WASHINGTON ó Itís a decision President Barack Obama put off during the 2012 campaign, but now that he has won a second term, his next move on a proposed oil pipeline between the U.S. and Canada may signal how he will deal with climate and energy issues in the four years ahead.
Obama is facing increasing pressure to determine the fate of the $7 billion Keystone XL project, with environmental activists and oil producers each holding out hope that the president, freed from the political constraints of re-election, will side with them on this and countless other related issues down the road.
On its surface, itís a choice between environmental concerns and the promise of jobs and economic growth. But it also has become a proxy for a broader fight over American energy consumption and climate change, amplified by Superstorm Sandy and the conclusion of an election that was all about the economy.
ďThe broader climate movement is absolutely looking at this administrationís Keystone XL decision as a really significant decision to signal that dirty fuels are not acceptable in the U.S.,Ē said Danielle Droitsch, a senior attorney with the Natural Resources Defense Council.
Once content with delays that have kept the pipeline from moving forward at full speed, opponents of Keystone XL have launched protests in recent weeks at the White House and in Texas urging Obama to kill the project outright. On Capitol Hill, support for the pipeline appears to be gaining.
Obama has shown little urgency about the pipeline, which would carry crude oil about 1,700 miles from western Canada to Texas Gulf Coast refineries. The pipeline requires State Department approval because it crosses an international boundary.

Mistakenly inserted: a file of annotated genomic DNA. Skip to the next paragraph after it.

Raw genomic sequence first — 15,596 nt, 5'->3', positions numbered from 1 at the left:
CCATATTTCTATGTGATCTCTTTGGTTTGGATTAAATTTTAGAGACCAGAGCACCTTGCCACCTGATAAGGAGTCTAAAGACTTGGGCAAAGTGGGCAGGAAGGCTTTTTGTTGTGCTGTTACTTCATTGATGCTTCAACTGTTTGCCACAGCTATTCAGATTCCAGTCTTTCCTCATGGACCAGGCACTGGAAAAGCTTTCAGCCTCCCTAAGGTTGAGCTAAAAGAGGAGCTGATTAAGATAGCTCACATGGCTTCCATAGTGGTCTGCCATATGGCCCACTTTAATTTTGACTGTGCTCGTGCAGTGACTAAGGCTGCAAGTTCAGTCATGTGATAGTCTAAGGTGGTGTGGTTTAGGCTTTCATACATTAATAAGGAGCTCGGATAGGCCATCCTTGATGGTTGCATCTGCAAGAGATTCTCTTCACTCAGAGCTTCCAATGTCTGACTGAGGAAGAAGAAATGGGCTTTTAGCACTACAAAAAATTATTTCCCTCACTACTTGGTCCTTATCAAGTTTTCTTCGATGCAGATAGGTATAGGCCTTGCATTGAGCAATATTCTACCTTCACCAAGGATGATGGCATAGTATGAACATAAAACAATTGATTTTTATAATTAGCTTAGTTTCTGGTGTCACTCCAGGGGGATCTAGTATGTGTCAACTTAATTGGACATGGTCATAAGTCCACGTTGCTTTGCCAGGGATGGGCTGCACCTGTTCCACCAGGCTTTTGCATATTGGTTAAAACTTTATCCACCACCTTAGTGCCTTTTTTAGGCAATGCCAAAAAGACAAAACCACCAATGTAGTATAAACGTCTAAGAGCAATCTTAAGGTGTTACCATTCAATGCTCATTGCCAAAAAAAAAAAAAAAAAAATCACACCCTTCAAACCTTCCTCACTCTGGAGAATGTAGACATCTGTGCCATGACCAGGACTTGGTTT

The pipeline became an issue in the campaign, and Obama put it on hold while a plan was worked out to avoid routing it through Nebraskaís environmentally sensitive Sandhills region.
TransCanada, the company applying to build it, revised the route, but that caused the lengthy environmental review process to start over.
In the meantime, the company split the project into two parts, starting construction in August on a southern segment between Oklahoma and Texas even as it waits for approval for the northern segment that crosses the Canadian border.
Although the lower leg didnít require Obamaís sign-off, he gave it his blessing in March anyway, irking environmental activists who see the pipeline as a slap to efforts to reduce oil consumption and fend off climate change.
Still, in an otherwise highly polarized political climate, access to affordable energy has become a rare issue with bipartisan appeal.
ďItís just a no-brainer,Ē said Sen. Mary Landrieu, D-La. ďCanada is going to export this oil. Itís either going to come to the U.S. or itís going to go to Russia or China. Even Democrats that arenít really excited about oil and gas development generally can figure that out.Ē